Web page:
HC Deb 04 March 1924 vol 170 cc1165-6

asked the Chancellor of the Exchequer whether he is aware that, owing to the greatly enhanced prices of Government publications, very few libraries can now provide full sets of such documents, easy access to which is of great importance to many sections of the public; and whether he is prepared to make a substantial reduction in the prices or to give specially favourable terms to public libraries?

54. Mr. ALDEN

asked the Chancellor of the Exchequer whether he has received an appeal from the council of the Library Association on the subject of the distribution and cost of Parliamentary publications; and whether, in view of the importance of such publications to industrial workers and students of sociology, he will consider the advisability of reducing the annual subscription from £38 to the former annual payment of £22, which was the price fixed prior to the year 1918?


I will answer these questions together. My right hon. Friend has had the appeal under consideration and has decided, in lieu of the existing arrangements under which a few publications are presented annually to some Public Libraries, other supplies being charged at full price, to authorise the Stationery Office to supply any Government publication in future at half the published price, or half the subscription price for a class of publications, as desired. This arrangement will apply to all public free libraries in Great Britain maintained out of the rates and the offer is also extended to universities and university colleges in receipt of assistance from the University Grants Committee. In all cases the supply is subject to the condition that the publications are not to be resold.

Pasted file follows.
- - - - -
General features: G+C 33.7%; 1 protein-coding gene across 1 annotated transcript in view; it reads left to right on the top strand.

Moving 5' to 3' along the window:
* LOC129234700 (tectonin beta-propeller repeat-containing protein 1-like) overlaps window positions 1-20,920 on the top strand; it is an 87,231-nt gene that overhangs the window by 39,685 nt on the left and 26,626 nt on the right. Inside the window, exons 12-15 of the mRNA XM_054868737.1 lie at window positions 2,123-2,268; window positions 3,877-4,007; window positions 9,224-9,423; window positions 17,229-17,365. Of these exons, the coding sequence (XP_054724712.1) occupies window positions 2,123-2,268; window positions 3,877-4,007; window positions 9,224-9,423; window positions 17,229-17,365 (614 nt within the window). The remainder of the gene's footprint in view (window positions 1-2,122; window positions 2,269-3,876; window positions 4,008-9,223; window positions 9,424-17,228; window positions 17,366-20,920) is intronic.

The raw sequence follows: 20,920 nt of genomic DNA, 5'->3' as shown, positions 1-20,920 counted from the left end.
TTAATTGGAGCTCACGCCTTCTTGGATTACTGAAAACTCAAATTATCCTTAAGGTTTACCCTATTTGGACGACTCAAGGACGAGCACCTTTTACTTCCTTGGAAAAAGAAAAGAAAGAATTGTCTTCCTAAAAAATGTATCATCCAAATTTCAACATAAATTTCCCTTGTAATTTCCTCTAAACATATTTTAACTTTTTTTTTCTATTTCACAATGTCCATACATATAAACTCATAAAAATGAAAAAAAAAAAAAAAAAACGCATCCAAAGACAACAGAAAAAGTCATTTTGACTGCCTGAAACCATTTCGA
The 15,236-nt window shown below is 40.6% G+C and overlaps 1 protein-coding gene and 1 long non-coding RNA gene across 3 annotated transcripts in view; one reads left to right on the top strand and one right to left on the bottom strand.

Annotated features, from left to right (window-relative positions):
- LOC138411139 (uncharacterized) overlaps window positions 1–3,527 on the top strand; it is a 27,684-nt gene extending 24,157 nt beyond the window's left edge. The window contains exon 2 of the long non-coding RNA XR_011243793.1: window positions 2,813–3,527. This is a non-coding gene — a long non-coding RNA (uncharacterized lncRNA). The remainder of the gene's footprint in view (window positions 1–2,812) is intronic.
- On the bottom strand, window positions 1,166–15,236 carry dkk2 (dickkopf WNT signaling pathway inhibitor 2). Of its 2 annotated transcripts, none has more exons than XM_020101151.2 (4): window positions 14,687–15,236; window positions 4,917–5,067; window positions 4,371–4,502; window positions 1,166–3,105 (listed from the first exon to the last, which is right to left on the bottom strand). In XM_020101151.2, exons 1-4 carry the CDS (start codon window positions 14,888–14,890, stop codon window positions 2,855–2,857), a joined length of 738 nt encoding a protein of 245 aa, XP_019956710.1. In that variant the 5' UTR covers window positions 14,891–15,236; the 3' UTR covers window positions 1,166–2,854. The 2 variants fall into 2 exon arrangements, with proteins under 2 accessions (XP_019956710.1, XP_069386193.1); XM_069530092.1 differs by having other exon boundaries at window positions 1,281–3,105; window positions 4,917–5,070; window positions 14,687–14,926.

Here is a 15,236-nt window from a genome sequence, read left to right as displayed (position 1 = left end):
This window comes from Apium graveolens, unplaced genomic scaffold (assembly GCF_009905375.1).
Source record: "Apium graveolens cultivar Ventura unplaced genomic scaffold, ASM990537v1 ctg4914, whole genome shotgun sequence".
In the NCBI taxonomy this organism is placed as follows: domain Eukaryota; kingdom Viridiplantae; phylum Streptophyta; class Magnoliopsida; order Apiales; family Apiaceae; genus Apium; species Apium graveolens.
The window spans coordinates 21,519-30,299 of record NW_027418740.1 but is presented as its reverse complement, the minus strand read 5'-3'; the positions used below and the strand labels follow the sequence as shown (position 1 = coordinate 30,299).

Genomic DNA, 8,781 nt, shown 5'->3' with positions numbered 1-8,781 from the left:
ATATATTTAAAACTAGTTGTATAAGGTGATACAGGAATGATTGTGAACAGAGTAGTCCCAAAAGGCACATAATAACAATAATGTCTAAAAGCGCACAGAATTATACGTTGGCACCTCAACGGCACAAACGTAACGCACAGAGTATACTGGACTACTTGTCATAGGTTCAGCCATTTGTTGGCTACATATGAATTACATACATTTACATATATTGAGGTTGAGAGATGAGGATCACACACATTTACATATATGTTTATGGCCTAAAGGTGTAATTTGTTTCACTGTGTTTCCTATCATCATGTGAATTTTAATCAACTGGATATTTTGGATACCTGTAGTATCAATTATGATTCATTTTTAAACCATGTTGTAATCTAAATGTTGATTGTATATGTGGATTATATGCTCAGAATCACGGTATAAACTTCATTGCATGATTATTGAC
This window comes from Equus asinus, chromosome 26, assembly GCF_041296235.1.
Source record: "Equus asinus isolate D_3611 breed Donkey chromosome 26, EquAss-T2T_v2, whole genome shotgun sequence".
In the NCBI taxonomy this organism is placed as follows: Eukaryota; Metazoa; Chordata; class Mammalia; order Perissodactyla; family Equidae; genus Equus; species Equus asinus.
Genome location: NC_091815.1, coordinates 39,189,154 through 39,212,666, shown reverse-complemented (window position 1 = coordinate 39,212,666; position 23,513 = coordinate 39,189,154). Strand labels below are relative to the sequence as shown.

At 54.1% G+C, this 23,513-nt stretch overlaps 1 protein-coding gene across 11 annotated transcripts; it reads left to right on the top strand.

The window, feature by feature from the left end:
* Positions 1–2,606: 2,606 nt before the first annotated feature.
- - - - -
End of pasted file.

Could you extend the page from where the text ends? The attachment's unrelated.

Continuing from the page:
Is there any possibility of the Financial Secretary including in that scheme libraries maintained by workmen?


I must ask for time to consider that question. At the moment we feel that it is a very large concession which we have made. We will take the hon. Member's suggestion into consideration.

Lieut.-Colonel Sir J. NALL

In view of the concession just announced, does the hon Gentleman expect anyone to buy the publications at the full price, and will not the resulting decrease in sales cause difficulties?


All the considerations were reviewed, but my right hon. Friend thought that a case had been made out for a cheaper supply on the lines suggested, in order to meet the needs of students and others.


Will the hon. Gentleman consult the President of the Board of Trade as to the form in which these Blue-hooks might appear?


That question does not arise.